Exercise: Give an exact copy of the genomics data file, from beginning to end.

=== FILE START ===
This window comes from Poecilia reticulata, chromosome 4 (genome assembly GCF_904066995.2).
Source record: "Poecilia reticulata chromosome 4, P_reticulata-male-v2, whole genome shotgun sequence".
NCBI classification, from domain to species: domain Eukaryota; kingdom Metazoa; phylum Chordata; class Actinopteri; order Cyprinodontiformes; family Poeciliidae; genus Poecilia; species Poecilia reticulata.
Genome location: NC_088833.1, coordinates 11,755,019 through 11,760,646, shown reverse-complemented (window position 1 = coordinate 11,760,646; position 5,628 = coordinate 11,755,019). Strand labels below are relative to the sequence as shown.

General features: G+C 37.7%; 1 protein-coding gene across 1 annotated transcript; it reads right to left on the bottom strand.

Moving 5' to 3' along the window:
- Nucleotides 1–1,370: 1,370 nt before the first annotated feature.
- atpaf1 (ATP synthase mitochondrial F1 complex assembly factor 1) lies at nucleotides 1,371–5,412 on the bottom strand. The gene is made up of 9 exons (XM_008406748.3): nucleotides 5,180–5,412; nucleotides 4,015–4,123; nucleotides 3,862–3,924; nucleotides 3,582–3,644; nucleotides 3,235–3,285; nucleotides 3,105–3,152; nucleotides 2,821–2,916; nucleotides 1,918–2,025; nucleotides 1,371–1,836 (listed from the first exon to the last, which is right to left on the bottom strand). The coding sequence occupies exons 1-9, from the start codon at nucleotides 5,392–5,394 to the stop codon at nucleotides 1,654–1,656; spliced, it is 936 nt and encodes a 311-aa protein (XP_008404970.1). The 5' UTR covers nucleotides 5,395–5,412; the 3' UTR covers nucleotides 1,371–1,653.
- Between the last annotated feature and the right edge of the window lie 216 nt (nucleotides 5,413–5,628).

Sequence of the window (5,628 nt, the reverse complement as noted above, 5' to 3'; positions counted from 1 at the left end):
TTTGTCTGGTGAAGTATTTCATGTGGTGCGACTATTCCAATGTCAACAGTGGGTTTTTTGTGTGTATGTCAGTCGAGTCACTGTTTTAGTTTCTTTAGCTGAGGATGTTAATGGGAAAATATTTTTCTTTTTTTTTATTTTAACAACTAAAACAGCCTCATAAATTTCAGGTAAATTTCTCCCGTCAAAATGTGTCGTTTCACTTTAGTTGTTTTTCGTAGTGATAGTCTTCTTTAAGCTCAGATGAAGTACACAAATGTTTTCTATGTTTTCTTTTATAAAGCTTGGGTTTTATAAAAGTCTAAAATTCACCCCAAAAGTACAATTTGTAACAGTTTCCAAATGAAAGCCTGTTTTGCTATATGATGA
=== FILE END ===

This window comes from Poecilia reticulata, chromosome 4 (genome assembly GCF_904066995.2).
Source record: "Poecilia reticulata chromosome 4, P_reticulata-male-v2, whole genome shotgun sequence".
NCBI classification, from domain to species: domain Eukaryota; kingdom Metazoa; phylum Chordata; class Actinopteri; order Cyprinodontiformes; family Poeciliidae; genus Poecilia; species Poecilia reticulata.
Genome location: NC_088833.1, coordinates 11,755,019 through 11,760,646, shown reverse-complemented (window position 1 = coordinate 11,760,646; position 5,628 = coordinate 11,755,019). Strand labels below are relative to the sequence as shown.

General features: G+C 37.7%; 1 protein-coding gene across 1 annotated transcript; it reads right to left on the bottom strand.

Moving 5' to 3' along the window:
- Nucleotides 1–1,370: 1,370 nt before the first annotated feature.
- atpaf1 (ATP synthase mitochondrial F1 complex assembly factor 1) lies at nucleotides 1,371–5,412 on the bottom strand. The gene is made up of 9 exons (XM_008406748.3): nucleotides 5,180–5,412; nucleotides 4,015–4,123; nucleotides 3,862–3,924; nucleotides 3,582–3,644; nucleotides 3,235–3,285; nucleotides 3,105–3,152; nucleotides 2,821–2,916; nucleotides 1,918–2,025; nucleotides 1,371–1,836 (listed from the first exon to the last, which is right to left on the bottom strand). The coding sequence occupies exons 1-9, from the start codon at nucleotides 5,392–5,394 to the stop codon at nucleotides 1,654–1,656; spliced, it is 936 nt and encodes a 311-aa protein (XP_008404970.1). The 5' UTR covers nucleotides 5,395–5,412; the 3' UTR covers nucleotides 1,371–1,653.
- Between the last annotated feature and the right edge of the window lie 216 nt (nucleotides 5,413–5,628).

Sequence of the window (5,628 nt, the reverse complement as noted above, 5' to 3'; positions counted from 1 at the left end):
TTTGTCTGGTGAAGTATTTCATGTGGTGCGACTATTCCAATGTCAACAGTGGGTTTTTTGTGTGTATGTCAGTCGAGTCACTGTTTTAGTTTCTTTAGCTGAGGATGTTAATGGGAAAATATTTTTCTTTTTTTTTATTTTAACAACTAAAACAGCCTCATAAATTTCAGGTAAATTTCTCCCGTCAAAATGTGTCGTTTCACTTTAGTTGTTTTTCGTAGTGATAGTCTTCTTTAAGCTCAGATGAAGTACACAAATGTTTTCTATGTTTTCTTTTATAAAGCTTGGGTTTTATAAAAGTCTAAAATTCACCCCAAAAGTACAATTTGTAACAGTTTCCAAATGAAAGCCTGTTTTGCTATATGATGA